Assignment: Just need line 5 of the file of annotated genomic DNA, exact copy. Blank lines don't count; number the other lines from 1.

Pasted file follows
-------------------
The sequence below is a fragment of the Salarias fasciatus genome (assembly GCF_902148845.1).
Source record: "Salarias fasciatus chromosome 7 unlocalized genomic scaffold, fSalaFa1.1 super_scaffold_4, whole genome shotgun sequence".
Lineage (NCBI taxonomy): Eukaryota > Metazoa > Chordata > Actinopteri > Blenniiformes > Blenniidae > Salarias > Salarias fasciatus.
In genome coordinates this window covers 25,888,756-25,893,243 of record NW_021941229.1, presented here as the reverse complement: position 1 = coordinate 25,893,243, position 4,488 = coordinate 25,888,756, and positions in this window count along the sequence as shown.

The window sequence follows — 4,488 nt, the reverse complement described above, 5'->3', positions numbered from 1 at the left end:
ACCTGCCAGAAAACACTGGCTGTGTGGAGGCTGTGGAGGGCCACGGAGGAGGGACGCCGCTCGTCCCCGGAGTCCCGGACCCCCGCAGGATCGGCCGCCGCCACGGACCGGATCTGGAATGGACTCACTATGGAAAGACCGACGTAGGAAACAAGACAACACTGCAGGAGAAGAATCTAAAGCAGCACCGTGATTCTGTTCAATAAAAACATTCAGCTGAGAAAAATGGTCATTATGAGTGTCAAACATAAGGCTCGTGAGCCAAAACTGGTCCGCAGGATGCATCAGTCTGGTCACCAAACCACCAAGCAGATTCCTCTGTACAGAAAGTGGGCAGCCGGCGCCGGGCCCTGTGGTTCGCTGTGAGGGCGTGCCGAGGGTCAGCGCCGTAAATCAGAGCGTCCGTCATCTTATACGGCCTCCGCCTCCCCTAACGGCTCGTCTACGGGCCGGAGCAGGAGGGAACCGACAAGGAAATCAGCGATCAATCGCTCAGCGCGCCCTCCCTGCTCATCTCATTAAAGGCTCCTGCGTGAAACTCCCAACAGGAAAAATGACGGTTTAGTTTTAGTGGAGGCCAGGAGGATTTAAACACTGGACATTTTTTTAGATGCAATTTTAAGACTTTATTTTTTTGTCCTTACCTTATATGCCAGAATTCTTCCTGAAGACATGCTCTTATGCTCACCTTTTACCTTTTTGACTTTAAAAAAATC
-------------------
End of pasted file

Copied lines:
The window sequence follows — 4,488 nt, the reverse complement described above, 5'->3', positions numbered from 1 at the left end: